B: Well I went to Boston Arts Academy, I was in the vocal department but while I was there I wasn’t really challenging myself. I was just trying to be the best soprano I could be. At this point I hadn’t really discovered what I wanted to sound like. So I was doing what people expected of me, the songs were “pretty.” I just kind of knew that it wasn’t really me, I’m not pretty. I wanted to do songs that say something with power behind it. I knew I had it in me but I just didn’t know how to do it. So, I started listening to a lot of soul and blues. I would listen to it in the basement of my parents’ house because I didn’t want anyone hearing me trying to sing that style. I was practicing one day, I was singing “At Last” by Etta James and my mom came downstairs crying. She asked if it was me singing and she said “You found your voice finally!” She always knew I had it in me; I just had to get it out.

MM: Your songs are pretty quirky, where do you draw your inspiration from?

B: When I’m writing I don’t necessarily have a goal in mind for what I want the song to sound like. I kind of write everything at the same time. I’ll usually have something in mind that I want to write about or want to say when I sit at the piano. I would say the quirkiness of it is sort of a defense mechanism. A lot of the songs, especially the quirkier ones, are generally really sad songs. They don’t really have uplifting lyrics at all. So, I’ll write them to be a little more poppy and fun in order to distract from what the song is actually saying. For example the song ‘There Are Ghost In My Pants’ is a really dark song about a really dark period in my life but it sounds very poppy, a sort of happy pop song. We try and counteract the darkness of the subject matter with the feel of the song. I just think if it was all heavy all the time people would get bored.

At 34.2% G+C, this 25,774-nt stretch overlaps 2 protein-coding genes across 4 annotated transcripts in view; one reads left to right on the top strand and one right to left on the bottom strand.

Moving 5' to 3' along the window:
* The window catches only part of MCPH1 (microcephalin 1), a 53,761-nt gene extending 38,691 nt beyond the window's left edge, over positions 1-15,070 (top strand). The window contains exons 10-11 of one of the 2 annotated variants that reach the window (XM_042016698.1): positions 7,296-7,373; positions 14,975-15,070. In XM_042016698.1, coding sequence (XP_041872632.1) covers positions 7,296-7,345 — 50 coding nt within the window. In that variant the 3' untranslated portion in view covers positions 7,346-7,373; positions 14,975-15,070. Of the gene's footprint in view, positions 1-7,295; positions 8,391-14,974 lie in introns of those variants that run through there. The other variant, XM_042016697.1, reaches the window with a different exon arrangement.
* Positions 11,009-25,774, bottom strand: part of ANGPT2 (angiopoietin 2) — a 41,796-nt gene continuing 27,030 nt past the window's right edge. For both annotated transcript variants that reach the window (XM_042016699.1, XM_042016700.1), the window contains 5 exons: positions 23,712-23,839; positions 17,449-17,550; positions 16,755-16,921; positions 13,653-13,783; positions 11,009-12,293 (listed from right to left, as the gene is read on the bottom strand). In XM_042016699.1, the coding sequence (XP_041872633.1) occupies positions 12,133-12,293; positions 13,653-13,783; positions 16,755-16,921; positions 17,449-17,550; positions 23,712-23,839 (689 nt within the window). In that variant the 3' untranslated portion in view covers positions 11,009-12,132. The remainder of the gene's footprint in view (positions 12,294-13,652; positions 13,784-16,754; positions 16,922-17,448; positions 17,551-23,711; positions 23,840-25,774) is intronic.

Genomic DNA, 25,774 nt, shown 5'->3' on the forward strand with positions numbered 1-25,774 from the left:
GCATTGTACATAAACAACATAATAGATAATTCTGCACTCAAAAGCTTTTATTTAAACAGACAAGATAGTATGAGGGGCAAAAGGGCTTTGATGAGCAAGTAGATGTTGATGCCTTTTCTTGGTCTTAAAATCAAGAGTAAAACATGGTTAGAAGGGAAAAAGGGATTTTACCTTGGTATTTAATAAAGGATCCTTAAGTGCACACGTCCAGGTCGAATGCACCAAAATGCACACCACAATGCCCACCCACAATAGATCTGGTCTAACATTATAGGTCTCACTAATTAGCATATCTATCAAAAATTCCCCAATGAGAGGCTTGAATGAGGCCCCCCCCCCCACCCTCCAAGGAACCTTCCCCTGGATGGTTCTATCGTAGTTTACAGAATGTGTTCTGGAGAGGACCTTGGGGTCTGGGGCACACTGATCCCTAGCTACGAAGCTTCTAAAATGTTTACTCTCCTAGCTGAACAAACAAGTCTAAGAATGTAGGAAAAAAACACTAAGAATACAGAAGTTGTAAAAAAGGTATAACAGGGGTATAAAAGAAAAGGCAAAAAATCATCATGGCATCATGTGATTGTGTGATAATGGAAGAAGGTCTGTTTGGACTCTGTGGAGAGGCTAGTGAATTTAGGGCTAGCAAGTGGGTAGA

MM: It’s an interesting contrast; a lot of the lyrics are heavy.

B: Yea, I definitely write a lot of dark stuff but you know we try and keep it light with the music so people don’t kill themselves!

MM: That’s not a good way to get fans.

B: Yea, exactly. It’s not a good way to keep the fans; we’re trying to keep the fans.

MM: What’s next for Bridget and The Squares after the tour?

B: We’ve got a lot of stuff planned; it’s all in the planning stages though. We are definitely going to be working on a music video. We’re hoping to record a six song EP, and release that right before we go on tour again in the fall. We want to tour for longer in the fall. Those are pretty much our goals for the year.  

Bridget and The Squares’ album ‘Still Life’ is available on iTunes. You can also find them at BridgetandTheSquares.com. For a good time be sure to check out The Squares on the 23rd at O’Brien’s Pub in Allston. 

About the Contributor
Ariel Rodriguez served as the following positions for The Mass Media the following years: Arts Editor: Fall 2011 *Music Editor: 2010-2011 *The position of music editor was developed in Fall 2010, and disappeared in Fall 2012. Elizabeth Dow served as music editor from 2011-2012.